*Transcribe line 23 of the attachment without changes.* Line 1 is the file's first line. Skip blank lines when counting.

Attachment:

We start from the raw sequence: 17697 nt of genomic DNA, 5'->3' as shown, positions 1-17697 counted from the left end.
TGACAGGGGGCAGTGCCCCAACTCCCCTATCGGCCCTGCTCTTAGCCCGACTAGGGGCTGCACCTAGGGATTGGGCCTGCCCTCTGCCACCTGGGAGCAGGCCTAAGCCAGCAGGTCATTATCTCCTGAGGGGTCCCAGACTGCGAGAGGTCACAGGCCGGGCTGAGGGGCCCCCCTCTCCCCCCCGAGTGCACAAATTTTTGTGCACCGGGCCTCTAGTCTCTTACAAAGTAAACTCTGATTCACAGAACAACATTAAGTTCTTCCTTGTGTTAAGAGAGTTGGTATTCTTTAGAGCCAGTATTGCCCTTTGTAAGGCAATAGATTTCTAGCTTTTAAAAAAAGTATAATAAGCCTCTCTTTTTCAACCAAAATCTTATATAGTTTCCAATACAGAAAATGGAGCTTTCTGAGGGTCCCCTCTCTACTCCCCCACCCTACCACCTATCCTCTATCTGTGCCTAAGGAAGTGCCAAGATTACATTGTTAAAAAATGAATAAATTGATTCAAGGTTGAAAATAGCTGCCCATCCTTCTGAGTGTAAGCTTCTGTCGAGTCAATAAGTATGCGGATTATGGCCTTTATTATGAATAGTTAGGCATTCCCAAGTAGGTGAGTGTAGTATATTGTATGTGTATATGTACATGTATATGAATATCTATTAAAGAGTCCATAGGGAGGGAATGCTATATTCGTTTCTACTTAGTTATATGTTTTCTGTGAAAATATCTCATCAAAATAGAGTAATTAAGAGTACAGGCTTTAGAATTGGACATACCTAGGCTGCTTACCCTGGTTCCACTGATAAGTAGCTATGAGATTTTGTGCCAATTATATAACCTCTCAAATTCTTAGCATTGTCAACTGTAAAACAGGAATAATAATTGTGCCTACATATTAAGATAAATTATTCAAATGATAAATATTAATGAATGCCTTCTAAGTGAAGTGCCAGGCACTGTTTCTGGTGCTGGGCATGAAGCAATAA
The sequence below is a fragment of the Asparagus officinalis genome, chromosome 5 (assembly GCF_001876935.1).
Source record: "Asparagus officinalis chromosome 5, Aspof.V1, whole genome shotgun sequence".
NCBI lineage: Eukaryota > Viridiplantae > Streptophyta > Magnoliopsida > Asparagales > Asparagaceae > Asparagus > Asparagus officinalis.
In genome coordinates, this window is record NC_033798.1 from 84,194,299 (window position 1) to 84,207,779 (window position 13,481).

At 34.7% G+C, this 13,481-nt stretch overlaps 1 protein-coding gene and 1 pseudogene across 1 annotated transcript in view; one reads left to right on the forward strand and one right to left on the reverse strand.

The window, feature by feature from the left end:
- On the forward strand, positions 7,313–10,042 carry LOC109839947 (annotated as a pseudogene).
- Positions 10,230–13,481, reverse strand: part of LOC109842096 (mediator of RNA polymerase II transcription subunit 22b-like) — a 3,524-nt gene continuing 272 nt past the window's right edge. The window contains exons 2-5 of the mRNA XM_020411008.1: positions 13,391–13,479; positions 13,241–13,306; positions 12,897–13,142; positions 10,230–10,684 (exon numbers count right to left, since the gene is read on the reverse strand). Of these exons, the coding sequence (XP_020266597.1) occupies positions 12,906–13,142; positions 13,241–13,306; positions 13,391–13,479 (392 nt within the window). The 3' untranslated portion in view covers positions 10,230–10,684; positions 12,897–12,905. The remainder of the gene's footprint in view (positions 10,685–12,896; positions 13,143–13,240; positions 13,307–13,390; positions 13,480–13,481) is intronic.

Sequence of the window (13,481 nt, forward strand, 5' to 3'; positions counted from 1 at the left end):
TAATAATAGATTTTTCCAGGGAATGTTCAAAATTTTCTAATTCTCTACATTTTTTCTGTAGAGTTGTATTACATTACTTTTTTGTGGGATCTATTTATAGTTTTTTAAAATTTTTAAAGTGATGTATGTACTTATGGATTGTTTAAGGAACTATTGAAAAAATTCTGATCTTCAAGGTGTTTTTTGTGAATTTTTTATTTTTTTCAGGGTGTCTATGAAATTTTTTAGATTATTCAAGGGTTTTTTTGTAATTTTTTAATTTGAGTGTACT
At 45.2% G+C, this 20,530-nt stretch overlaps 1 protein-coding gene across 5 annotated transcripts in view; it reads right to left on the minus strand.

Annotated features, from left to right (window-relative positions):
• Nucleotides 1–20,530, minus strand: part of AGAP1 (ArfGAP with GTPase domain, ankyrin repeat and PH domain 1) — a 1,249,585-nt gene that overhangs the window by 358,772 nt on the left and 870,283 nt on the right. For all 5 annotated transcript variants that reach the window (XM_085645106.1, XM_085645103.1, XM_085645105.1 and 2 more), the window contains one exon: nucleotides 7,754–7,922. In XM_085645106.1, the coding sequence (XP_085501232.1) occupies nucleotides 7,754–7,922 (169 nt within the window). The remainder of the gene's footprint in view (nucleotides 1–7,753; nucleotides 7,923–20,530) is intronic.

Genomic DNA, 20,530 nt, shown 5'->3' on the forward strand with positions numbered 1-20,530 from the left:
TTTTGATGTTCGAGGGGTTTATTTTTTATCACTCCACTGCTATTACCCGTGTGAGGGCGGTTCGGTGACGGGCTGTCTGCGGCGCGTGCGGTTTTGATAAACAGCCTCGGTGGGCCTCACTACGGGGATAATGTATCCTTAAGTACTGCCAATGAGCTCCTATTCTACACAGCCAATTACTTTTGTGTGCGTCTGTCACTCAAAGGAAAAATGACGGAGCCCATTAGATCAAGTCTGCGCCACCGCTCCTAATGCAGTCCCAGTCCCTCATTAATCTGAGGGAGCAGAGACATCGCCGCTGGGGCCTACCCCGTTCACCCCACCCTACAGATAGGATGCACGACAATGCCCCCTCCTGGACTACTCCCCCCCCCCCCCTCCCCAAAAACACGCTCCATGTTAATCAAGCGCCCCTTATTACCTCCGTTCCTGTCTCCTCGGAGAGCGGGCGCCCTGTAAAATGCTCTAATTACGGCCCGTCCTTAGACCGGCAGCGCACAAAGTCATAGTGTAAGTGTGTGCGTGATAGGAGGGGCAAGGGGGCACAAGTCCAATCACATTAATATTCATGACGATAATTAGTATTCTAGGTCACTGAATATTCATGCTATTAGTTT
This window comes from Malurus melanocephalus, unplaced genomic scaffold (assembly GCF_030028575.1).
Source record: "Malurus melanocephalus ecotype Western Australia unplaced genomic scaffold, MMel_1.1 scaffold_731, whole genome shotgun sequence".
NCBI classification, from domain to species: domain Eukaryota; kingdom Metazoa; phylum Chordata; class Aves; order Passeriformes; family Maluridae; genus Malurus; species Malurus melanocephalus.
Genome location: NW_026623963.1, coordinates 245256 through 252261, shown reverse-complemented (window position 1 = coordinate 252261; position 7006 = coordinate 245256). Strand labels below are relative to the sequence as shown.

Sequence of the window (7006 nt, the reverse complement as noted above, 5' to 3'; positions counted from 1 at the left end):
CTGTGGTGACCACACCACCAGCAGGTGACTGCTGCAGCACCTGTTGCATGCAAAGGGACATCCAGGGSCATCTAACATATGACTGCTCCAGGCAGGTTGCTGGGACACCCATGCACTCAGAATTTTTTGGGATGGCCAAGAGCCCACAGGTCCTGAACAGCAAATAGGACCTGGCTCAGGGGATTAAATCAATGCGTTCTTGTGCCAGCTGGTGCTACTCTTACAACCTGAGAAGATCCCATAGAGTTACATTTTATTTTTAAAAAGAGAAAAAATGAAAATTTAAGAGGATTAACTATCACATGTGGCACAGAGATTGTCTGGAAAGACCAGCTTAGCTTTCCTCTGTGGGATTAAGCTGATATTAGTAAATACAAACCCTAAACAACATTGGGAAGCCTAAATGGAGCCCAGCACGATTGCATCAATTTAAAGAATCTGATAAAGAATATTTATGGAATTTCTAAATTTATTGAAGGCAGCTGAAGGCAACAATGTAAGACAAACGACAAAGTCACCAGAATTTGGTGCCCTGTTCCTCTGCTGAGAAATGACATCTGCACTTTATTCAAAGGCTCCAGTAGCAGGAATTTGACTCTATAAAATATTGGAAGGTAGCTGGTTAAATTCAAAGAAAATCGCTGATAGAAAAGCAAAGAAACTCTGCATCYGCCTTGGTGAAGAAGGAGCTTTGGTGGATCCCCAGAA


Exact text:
CTGTGGTGACCACACCACCAGCAGGTGACTGCTGCAGCACCTGTTGCATGCAAAGGGACATCCAGGGSCATCTAACATATGACTGCTCCAGGCAGGTTGCTGGGACACCCATGCACTCAGAATTTTTTGGGATGGCCAAGAGCCCACAGGTCCTGAACAGCAAATAGGACCTGGCTCAGGGGATTAAATCAATGCGTTCTTGTGCCAGCTGGTGCTACTCTTACAACCTGAGAAGATCCCATAGAGTTACATTTTATTTTTAAAAAGAGAAAAAATGAAAATTTAAGAGGATTAACTATCACATGTGGCACAGAGATTGTCTGGAAAGACCAGCTTAGCTTTCCTCTGTGGGATTAAGCTGATATTAGTAAATACAAACCCTAAACAACATTGGGAAGCCTAAATGGAGCCCAGCACGATTGCATCAATTTAAAGAATCTGATAAAGAATATTTATGGAATTTCTAAATTTATTGAAGGCAGCTGAAGGCAACAATGTAAGACAAACGACAAAGTCACCAGAATTTGGTGCCCTGTTCCTCTGCTGAGAAATGACATCTGCACTTTATTCAAAGGCTCCAGTAGCAGGAATTTGACTCTATAAAATATTGGAAGGTAGCTGGTTAAATTCAAAGAAAATCGCTGATAGAAAAGCAAAGAAACTCTGCATCYGCCTTGGTGAAGAAGGAGCTTTGGTGGATCCCCAGAA